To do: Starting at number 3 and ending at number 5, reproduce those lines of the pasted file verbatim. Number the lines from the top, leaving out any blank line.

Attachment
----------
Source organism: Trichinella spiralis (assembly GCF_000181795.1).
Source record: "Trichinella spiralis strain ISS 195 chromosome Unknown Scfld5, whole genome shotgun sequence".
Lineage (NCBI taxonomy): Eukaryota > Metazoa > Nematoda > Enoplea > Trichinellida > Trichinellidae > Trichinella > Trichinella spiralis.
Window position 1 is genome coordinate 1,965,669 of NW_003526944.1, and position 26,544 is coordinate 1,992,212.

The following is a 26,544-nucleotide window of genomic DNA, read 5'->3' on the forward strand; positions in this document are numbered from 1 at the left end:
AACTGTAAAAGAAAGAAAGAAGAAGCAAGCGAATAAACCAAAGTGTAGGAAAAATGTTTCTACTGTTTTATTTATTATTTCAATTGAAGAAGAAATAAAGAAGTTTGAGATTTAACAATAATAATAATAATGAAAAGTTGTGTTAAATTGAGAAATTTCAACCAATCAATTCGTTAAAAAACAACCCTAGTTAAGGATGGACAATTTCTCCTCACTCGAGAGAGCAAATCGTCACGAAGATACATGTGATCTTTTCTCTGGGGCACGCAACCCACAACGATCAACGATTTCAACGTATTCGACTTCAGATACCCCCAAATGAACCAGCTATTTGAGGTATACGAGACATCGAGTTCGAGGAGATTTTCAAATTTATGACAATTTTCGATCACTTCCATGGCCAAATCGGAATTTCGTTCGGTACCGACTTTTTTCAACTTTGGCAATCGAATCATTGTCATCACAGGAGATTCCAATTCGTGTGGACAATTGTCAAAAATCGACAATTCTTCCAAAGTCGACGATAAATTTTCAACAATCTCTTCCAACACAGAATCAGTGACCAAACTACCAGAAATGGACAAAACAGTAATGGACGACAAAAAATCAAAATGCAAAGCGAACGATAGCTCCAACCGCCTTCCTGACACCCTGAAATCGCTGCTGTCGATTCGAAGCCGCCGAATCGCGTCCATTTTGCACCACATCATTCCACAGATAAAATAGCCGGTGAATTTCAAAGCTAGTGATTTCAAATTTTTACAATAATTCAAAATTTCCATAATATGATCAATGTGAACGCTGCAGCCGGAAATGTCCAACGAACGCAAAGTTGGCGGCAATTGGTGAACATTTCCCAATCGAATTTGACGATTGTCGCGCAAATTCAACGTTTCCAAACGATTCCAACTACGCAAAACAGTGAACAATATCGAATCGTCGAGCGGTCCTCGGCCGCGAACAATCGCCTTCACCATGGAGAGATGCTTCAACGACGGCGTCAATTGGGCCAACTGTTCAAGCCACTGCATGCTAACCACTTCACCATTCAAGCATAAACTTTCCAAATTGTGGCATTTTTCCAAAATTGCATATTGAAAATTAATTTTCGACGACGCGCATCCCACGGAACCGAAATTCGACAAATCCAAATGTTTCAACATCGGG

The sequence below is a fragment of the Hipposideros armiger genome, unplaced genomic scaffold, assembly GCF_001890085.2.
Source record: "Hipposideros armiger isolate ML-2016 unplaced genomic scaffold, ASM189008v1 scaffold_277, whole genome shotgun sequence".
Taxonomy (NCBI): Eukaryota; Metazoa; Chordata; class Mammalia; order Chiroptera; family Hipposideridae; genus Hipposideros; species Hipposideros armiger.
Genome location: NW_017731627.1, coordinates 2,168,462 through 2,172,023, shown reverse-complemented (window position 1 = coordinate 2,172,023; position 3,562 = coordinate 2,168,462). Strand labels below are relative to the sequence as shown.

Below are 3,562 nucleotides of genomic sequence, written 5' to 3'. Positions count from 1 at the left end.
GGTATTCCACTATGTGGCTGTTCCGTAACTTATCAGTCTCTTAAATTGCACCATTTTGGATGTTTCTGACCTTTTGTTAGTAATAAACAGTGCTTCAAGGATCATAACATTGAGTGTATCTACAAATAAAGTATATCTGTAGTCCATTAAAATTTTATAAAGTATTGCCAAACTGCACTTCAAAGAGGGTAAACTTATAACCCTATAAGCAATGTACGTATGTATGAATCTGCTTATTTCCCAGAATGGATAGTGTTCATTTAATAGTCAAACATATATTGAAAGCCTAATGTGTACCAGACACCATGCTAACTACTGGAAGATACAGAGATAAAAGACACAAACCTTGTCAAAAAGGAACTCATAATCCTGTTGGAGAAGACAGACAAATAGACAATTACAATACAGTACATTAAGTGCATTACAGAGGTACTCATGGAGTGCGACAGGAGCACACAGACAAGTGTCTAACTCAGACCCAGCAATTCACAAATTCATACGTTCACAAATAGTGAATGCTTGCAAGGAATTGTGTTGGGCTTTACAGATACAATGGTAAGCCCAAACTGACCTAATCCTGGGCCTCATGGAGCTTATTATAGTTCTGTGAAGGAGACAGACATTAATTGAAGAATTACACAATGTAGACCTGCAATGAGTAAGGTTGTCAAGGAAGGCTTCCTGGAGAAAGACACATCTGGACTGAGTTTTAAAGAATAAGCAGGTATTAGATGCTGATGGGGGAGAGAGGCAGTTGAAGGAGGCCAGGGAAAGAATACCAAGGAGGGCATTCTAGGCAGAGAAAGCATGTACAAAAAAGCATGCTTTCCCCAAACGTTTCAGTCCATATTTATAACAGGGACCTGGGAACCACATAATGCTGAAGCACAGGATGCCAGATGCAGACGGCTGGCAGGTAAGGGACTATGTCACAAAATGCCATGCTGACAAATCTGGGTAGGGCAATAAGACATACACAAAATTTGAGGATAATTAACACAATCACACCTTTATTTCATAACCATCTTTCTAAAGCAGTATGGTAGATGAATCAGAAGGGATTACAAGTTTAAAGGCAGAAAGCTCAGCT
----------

Lineage (NCBI taxonomy): Eukaryota > Metazoa > Nematoda > Enoplea > Trichinellida > Trichinellidae > Trichinella > Trichinella spiralis.
Window position 1 is genome coordinate 1,965,669 of NW_003526944.1, and position 26,544 is coordinate 1,992,212.

The following is a 26,544-nucleotide window of genomic DNA, read 5'->3' on the forward strand; positions in this document are numbered from 1 at the left end: